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Renee Ritchie
Renee Ritchie

By Renee Ritchie

Hi, ya’ll. It’s good to be back!

I wanted everyone to know what wonderful equestrian projects are occurring in San Juan Capistrano. The new City Council has done so much in such a short amount of time, and it truly is exciting.

Horses have been in my life since I was 2 years old. My dad’s family owned a farm in southern Illinois—no running water or electricity, just the bare minimum. It was quite magical as a kid; my playground was nature and we honored each other. I still have that inner child awe with everything that surrounds me.

Our family moved to San Juan for its trails, history and small town ambiance, but mostly, because of my dream to have horses on our property. My 27-year-old mare that I rescued when she was 2 still resides with us. Recently, I purchased a Haflinger horse; he lives at Tar Farms Stables, and we love it there.

So to say that natural ambiance is important to me is an understatement. Leaving things natural is unique, and horses are becoming a thing of the past. To be an advocate for these amazing horses, and let all San Juan residents have the opportunity to enjoy their presence, is my passion.

San Juan’s 42-plus-mile multiuse trail system is rare; preserving and improving these trails, as well as our open space, is critical. These trails have been shared by cyclists, hikers and horseback riders for years, and we all get along quite famously, without swales and independent marked trails, just natural.

Councilwoman Kerry Ferguson was appointed by Mayor Derek Reeve as the equestrian liaison, and she has worked with a few equestrian residents, including myself, to be our voice/representation. Thus far, she has worked with city staff to rearrange the equestrian staging area in Reata Park back to the original plan of 2012. It is not quite completed, so don’t panic. The council recently voted on improvements for Phase II of the Northwest Open Space. One of the improvements will be putting in a pole corral. This was the suggestion of Councilwoman Ferguson—she has been awesome as well as a great horsewoman.

All of our council members have been involved, somehow, with horses in their lives, except for Mayor Reeve (he freely admits it). But he has been extremely proactive for our equestrian needs. Mayor Reeve recently took the initiative to reconfigure commissions. The Trails and Equestrian Commission’s duties no longer include studying and making recommendations regarding the city’s open space. However, open space has moved and become the responsibility of the Parks, Recreation, Senior and Youth Services Commission. This commission only wants the best for residents and will serve our open space needs well.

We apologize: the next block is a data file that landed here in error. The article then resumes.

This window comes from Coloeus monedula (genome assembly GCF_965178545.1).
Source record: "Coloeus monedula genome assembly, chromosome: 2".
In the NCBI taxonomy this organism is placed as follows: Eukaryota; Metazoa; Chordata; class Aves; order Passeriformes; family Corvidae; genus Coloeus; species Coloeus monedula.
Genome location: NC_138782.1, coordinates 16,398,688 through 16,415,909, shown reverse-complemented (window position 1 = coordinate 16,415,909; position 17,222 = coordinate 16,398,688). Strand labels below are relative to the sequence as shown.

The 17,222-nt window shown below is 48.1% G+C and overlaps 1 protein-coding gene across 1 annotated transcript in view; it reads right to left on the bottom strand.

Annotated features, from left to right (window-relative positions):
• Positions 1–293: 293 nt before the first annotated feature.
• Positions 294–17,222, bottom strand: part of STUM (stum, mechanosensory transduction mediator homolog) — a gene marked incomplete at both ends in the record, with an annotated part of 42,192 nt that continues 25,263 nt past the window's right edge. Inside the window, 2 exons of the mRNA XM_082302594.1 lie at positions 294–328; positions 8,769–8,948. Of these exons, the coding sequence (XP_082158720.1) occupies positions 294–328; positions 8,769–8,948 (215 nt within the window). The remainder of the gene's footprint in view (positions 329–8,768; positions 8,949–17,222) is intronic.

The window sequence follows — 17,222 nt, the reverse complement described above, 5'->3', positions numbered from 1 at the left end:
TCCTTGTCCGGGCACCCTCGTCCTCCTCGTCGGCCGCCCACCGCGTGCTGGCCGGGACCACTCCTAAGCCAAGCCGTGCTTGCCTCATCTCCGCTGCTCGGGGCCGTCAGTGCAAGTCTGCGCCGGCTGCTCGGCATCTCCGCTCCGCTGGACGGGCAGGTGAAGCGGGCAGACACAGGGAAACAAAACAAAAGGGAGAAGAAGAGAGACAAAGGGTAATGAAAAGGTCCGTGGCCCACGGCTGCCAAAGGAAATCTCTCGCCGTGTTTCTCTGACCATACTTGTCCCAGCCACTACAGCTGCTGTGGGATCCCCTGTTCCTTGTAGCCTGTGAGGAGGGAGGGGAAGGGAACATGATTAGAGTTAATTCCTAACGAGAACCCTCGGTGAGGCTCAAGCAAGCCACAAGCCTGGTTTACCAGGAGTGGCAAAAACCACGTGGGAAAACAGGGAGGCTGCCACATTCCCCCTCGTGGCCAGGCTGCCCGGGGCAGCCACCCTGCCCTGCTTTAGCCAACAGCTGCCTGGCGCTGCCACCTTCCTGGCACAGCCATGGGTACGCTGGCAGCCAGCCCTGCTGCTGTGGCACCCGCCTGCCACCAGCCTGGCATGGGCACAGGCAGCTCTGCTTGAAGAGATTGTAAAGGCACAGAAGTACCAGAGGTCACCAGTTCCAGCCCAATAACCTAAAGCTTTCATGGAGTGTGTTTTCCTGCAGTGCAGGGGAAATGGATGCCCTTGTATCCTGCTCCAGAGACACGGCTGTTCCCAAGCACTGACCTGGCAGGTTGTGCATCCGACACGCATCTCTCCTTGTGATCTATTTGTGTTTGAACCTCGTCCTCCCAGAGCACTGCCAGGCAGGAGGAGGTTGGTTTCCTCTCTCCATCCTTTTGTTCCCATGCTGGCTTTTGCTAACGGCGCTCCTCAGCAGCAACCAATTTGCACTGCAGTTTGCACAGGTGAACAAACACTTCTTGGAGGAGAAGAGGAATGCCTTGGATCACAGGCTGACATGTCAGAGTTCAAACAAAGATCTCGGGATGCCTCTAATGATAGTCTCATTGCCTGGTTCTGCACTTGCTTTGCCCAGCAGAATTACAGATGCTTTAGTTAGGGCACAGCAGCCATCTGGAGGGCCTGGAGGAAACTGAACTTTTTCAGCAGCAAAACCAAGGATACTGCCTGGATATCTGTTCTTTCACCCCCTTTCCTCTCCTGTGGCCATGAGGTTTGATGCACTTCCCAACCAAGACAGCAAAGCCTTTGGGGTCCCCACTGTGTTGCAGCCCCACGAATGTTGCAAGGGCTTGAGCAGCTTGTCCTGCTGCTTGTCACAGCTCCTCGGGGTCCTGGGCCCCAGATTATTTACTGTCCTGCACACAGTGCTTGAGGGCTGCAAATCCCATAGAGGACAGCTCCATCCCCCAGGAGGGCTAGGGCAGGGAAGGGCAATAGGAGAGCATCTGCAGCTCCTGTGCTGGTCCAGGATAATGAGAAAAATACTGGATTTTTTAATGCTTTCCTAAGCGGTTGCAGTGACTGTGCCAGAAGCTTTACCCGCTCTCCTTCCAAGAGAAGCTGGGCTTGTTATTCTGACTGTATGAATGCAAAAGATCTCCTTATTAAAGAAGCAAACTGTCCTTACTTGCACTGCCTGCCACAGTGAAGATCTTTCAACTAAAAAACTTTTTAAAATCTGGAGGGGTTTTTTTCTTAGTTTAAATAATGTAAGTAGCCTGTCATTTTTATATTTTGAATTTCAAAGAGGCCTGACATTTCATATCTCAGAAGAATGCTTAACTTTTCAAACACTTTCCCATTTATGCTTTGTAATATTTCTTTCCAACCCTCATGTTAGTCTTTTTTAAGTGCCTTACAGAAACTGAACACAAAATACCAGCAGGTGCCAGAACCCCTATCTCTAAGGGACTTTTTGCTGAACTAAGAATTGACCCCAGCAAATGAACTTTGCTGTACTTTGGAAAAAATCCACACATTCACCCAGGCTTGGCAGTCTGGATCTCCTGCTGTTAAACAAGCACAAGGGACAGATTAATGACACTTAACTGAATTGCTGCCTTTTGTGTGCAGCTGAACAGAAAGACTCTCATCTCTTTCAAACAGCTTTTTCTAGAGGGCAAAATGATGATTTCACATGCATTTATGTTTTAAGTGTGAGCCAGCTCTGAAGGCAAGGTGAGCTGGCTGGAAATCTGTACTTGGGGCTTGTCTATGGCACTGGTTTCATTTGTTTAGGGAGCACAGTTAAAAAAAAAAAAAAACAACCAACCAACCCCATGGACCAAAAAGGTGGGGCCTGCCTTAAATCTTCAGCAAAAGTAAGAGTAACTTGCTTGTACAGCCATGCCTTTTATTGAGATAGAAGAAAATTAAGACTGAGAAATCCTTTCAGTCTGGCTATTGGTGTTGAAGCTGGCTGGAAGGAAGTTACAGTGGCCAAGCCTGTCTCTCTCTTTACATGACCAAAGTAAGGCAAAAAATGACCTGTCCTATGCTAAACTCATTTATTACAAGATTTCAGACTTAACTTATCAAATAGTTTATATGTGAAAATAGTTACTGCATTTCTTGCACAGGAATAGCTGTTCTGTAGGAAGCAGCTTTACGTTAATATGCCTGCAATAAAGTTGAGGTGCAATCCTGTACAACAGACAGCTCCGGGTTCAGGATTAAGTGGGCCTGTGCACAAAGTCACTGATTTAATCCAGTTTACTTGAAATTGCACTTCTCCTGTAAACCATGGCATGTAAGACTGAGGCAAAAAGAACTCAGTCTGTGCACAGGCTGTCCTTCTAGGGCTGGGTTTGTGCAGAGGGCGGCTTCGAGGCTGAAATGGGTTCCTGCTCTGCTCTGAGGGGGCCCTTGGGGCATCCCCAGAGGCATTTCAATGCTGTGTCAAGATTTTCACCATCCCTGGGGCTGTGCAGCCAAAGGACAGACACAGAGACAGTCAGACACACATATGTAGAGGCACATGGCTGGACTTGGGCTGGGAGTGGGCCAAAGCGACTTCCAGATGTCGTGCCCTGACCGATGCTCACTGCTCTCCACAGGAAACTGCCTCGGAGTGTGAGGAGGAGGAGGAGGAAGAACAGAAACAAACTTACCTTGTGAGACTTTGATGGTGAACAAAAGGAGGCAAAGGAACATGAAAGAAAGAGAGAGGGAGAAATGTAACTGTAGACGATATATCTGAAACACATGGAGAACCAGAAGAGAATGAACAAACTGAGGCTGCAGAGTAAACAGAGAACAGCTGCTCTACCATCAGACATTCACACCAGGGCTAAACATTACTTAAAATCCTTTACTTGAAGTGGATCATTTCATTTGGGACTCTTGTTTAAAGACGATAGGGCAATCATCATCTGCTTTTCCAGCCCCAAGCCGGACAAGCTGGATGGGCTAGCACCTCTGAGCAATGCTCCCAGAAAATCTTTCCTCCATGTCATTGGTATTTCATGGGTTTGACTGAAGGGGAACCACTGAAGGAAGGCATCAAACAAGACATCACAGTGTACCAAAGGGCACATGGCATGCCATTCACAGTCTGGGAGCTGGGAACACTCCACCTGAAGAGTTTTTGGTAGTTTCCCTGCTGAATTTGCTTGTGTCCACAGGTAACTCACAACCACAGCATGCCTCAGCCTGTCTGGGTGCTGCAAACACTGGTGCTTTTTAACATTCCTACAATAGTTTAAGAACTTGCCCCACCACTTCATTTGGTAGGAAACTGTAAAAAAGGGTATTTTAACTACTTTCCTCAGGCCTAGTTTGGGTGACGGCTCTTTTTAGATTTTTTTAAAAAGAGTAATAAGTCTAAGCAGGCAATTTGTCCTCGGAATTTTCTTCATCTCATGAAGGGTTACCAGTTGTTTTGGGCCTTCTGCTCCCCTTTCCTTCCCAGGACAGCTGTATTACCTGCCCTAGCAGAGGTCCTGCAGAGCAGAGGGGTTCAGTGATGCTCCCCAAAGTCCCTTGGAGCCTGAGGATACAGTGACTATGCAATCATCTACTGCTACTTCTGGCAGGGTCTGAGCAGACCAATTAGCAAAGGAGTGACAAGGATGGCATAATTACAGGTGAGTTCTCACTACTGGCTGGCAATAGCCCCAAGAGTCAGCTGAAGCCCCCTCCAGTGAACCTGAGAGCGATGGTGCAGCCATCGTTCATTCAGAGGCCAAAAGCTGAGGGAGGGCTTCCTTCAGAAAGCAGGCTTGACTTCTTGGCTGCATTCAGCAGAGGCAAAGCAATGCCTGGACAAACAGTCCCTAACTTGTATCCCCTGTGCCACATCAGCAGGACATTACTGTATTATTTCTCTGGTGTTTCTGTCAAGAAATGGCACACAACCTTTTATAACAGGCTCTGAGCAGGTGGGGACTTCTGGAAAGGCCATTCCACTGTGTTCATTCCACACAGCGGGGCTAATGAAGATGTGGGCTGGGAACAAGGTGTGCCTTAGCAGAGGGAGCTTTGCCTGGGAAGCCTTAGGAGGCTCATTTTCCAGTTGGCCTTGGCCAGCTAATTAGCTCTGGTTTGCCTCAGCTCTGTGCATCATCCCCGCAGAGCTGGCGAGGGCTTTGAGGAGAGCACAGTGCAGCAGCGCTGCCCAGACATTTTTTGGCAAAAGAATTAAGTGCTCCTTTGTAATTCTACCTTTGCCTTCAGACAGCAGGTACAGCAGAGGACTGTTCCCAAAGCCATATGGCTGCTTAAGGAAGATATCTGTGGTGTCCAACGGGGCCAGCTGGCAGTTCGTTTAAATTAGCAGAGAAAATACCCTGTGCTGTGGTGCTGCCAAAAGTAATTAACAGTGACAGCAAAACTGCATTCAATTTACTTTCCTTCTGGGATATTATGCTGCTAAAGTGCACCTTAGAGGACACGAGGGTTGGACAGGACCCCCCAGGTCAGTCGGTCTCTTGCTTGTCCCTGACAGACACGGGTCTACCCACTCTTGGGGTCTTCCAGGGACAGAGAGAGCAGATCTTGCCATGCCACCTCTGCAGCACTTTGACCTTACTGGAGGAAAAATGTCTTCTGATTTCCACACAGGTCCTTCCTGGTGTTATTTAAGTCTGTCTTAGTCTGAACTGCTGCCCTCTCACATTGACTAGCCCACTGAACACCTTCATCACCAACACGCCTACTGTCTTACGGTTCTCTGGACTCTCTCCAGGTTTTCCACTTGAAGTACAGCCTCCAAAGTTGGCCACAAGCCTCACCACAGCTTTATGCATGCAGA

Our Trails and Equestrian Commission—comprised of five smart, passionate and forward-thinking women—can now focus on our multi-use trails and equestrian priorities. All members have served on city commissions prior, and I am lucky to be serving with Chairwoman Ilse Byrnes, Jennifer Friess, Jill Hanna and Gail Zukow.

Please come and express your needs at the Trails and Equestrian Commission. We value your input. Meetings take place the first Monday of the month at 6 p.m. in the City Council chambers. For more information, visit

Let’s support this new council. I am sure Councilman Sam Allevato appreciates their ideas of improving and embracing the equestrian history and lifestyle just as he does—with no politics, just passion.

More great news to come! Happy trails.

Renee Ritchie has resided with her family in San Juan Capistrano for 15 years. She currently serves on the Trails and Equestrian Commission, and has served on the Open Space Committee, Open Space, Trails and Equestrian Commission, Shea Therapeutic Riding Center Board and Advisory Board for the San Juan Capistrano Equestrian Coalition.

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